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Job Seekers Know Best

January was Motivational Interviewing month at Daily Work for case management interns. Throughout the month we engaged with readings and videos to learn about Motivational Interviewing techniques as well practicing the techniques with each other to hone our skills.

But what is Motivational Interviewing and why is it important to our services at Daily Work?

Motivational Interviewing is a paradigm shift in social work’s overall helping practice to person-centered, motivation-building, and guiding; in comparison to social work’s previous practice which tended to be more deficit-based and directive. The skill consists of three aspects:

  1. Collaboration. The understanding that social workers are partners and guides in any change process, not the expert.
  2. Evocation. Otherwise known as “pulling threads”. Social workers evoke thoughts about change to gain insight into a client’s goals and motivations.
  3. Autonomy. Clients are in control of their decisions and pathways. This works to build self-sufficient behavior and generate sustained change because clients are the decision-makers, not the social worker.

In the context of Daily Work’s services, the spirit of Motivational Interviewing is best described as a way of being with people. Here’s a look at what case management interns have learned thus far about Motivational Interviewing and its use at Daily Work:

Express empathy by demonstrating understanding of feelings without moving quickly towards action steps.

Collaborate with job seekers to eliminate power differentials.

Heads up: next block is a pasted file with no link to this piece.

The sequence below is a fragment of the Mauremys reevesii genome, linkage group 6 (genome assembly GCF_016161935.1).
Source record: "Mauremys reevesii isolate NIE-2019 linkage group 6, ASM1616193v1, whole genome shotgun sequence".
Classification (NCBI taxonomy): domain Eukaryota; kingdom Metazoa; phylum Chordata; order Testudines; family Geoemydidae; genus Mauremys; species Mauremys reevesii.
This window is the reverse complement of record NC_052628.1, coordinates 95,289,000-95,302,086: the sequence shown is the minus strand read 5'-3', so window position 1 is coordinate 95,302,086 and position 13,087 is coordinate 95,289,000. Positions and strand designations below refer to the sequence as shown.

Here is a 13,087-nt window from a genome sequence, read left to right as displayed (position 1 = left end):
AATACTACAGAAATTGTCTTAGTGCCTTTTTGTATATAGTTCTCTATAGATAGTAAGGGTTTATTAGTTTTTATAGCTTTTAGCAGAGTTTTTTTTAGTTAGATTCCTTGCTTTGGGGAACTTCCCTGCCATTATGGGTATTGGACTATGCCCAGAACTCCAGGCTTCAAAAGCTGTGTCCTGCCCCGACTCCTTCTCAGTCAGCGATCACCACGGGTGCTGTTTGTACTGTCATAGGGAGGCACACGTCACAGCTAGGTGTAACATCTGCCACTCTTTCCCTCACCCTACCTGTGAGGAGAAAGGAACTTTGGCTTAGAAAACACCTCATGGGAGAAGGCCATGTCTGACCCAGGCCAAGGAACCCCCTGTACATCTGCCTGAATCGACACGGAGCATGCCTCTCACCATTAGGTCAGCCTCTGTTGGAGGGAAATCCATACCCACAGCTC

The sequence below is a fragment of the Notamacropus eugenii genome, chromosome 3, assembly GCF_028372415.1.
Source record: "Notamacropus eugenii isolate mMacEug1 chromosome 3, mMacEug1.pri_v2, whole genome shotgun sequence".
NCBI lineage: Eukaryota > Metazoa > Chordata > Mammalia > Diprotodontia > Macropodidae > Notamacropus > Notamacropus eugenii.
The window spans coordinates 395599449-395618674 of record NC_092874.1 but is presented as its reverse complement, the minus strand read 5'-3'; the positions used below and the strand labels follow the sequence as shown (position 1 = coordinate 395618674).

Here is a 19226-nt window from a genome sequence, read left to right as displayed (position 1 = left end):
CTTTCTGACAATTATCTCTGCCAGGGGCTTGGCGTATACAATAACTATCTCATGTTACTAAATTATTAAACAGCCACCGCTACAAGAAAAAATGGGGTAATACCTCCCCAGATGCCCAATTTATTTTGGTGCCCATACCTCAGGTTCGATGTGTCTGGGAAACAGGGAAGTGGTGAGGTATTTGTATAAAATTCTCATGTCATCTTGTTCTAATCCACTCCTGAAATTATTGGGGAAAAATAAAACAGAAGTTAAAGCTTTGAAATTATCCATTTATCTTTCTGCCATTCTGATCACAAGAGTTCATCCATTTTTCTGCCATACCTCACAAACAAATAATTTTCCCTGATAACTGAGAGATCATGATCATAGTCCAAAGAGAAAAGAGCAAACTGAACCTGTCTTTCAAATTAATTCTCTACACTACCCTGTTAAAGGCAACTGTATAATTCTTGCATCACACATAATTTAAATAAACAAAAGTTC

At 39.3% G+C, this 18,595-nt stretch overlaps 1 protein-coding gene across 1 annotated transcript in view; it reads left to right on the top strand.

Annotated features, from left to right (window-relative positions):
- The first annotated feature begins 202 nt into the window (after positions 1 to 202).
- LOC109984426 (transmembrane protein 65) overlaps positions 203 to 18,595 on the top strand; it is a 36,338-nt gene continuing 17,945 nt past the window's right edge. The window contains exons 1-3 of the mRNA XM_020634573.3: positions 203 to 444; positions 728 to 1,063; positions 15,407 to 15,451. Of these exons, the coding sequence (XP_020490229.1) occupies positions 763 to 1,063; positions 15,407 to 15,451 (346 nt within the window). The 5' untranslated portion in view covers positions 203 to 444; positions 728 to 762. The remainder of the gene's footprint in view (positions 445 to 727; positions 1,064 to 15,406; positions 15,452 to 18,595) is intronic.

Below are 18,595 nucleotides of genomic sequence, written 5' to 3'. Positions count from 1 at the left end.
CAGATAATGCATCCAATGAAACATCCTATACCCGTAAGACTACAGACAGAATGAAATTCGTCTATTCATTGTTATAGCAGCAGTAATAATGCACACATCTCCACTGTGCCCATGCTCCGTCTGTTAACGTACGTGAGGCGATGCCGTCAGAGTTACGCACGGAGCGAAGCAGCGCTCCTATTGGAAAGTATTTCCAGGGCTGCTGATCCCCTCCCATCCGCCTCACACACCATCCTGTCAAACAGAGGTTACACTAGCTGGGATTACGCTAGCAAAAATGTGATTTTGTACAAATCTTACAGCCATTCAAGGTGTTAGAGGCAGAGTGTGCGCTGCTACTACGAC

Support self-determination by allowing job seekers to be the captains of their own ships. In line with this aspect of Motivational Interviewing, one step I have actively taken as a case manager has been to allow job seekers space in the beginning of our appointments to discuss new ideas, pathways, and interests that have come up over the week. One job seeker in particular has taken to this empowerment of self-determination by now coming to our meetings with two to three job postings they found interesting since our last time together. This allows both myself and the job seeker to work collaboratively during our appointment time and also build those self-determination skills needed to effectively enter the workforce.

Evoke and elicit by asking for permission before sharing advice, insight, or resources and inviting job seekers to share their thoughts and feelings.

Identify discrepancies between the job seeker’s actions and goals to promote growth and change.

Support self-sufficiency by empowering job seekers to self-determine their employment goals, journey, and outcomes.

Roll with resistance instead of using coercive language, even if one disagrees with a job seeker’s chosen route. Job seekers are not in denial but rather hold the most insight into what is best for them.

As January came to a close, Motivational Interviewing remains a highly beneficial and effective way case managers hope to engage in with job seekers. Fitting with Daily Work’s core values of dignity, person-centered, community, trust, and ministry of service, case management interns are excited to add the spirit of Motivational Interviewing to their social work tool belt so we can best serve the needs of our job seekers. If you’d like to support case manager’s continued learning at Daily Work to better impact job seeker outcomes, consider volunteering your time or donating to Daily Work.

Written by Micalah Sagnes, Case Management Intern, Fall 2020

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